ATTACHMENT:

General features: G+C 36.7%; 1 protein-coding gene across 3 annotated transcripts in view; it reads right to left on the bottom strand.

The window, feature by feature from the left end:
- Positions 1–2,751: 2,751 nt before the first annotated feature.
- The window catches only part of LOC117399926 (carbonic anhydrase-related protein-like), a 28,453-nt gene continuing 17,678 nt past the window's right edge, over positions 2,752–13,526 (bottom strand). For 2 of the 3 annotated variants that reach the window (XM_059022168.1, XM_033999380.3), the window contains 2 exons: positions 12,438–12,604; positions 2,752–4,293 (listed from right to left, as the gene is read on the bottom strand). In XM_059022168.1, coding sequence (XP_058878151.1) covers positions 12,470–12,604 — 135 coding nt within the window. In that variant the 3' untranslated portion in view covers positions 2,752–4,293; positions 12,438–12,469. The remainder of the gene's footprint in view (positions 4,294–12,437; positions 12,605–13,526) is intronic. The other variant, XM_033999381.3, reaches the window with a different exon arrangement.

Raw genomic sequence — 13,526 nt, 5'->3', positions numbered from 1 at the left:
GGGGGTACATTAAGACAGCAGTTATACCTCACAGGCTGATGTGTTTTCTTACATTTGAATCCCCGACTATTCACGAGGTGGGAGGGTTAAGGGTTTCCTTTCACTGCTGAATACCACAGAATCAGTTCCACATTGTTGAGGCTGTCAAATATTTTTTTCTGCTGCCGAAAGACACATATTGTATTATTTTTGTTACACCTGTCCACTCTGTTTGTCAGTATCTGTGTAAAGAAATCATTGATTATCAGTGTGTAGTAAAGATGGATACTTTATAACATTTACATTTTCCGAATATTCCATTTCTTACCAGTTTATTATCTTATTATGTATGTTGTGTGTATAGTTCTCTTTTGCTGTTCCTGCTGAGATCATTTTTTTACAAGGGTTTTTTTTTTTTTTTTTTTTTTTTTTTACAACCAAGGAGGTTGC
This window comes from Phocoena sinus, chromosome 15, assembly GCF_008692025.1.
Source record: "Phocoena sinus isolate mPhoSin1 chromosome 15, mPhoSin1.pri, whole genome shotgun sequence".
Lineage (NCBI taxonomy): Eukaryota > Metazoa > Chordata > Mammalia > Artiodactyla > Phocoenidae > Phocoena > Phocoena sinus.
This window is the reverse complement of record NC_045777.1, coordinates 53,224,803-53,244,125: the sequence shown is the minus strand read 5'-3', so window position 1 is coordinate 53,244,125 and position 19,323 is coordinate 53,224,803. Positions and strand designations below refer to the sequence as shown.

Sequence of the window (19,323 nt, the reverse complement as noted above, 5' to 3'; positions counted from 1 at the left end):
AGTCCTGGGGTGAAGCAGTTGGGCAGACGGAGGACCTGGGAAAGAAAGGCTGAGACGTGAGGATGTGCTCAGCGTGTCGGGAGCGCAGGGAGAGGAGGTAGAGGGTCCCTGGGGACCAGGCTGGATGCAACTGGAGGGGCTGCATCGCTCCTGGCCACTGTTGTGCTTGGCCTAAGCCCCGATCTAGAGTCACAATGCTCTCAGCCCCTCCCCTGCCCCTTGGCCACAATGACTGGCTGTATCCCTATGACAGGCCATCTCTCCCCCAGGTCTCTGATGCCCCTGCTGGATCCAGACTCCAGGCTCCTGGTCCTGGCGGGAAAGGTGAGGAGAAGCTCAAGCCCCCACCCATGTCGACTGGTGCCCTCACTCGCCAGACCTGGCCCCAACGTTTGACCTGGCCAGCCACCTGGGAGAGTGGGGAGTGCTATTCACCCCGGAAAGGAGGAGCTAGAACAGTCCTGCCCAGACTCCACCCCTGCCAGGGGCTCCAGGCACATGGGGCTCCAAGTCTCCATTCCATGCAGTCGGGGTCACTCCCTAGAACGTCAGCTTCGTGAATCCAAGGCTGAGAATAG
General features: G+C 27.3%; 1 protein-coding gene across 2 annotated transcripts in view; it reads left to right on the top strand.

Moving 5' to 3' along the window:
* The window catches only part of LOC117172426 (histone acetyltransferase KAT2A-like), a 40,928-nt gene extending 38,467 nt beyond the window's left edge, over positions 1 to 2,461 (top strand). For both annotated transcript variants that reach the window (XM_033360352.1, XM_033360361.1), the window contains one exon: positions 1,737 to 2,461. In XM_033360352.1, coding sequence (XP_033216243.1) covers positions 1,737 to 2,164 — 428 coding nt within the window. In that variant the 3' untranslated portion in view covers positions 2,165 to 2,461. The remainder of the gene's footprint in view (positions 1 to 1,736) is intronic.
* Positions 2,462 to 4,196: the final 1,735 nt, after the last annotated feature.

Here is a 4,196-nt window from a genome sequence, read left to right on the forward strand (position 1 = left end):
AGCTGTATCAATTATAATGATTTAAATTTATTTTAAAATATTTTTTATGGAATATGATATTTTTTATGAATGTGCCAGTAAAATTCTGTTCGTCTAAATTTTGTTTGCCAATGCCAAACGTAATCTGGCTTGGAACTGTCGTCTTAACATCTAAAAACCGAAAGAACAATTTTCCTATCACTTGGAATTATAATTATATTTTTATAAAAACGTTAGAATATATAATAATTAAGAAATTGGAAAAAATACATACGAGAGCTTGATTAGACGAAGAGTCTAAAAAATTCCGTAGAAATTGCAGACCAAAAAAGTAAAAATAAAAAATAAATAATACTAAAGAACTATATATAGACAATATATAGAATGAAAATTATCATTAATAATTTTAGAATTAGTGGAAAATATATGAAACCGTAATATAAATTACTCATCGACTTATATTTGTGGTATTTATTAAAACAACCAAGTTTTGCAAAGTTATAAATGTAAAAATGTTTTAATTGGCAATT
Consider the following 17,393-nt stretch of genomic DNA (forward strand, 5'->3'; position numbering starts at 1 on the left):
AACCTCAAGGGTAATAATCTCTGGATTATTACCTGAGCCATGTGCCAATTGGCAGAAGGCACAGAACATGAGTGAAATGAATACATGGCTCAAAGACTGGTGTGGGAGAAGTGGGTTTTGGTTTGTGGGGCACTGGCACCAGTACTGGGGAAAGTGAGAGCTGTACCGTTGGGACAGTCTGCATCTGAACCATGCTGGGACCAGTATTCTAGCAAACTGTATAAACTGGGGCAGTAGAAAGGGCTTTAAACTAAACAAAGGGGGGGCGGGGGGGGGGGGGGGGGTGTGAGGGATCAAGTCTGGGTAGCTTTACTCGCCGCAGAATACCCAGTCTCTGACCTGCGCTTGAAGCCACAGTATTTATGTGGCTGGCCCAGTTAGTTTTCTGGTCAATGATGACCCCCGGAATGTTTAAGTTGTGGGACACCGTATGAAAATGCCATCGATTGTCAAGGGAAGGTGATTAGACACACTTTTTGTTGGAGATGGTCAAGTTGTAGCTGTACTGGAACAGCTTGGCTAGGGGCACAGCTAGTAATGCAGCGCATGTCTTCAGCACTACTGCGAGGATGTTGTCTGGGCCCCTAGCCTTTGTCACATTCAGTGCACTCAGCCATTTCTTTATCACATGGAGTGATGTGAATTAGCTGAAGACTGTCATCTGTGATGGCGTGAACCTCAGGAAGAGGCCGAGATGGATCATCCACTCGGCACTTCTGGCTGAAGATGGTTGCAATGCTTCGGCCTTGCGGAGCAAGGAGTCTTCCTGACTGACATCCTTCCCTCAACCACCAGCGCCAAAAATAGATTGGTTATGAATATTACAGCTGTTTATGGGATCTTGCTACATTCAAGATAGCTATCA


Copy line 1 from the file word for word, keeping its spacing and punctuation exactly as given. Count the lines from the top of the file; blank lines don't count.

General features: G+C 36.7%; 1 protein-coding gene across 3 annotated transcripts in view; it reads right to left on the bottom strand.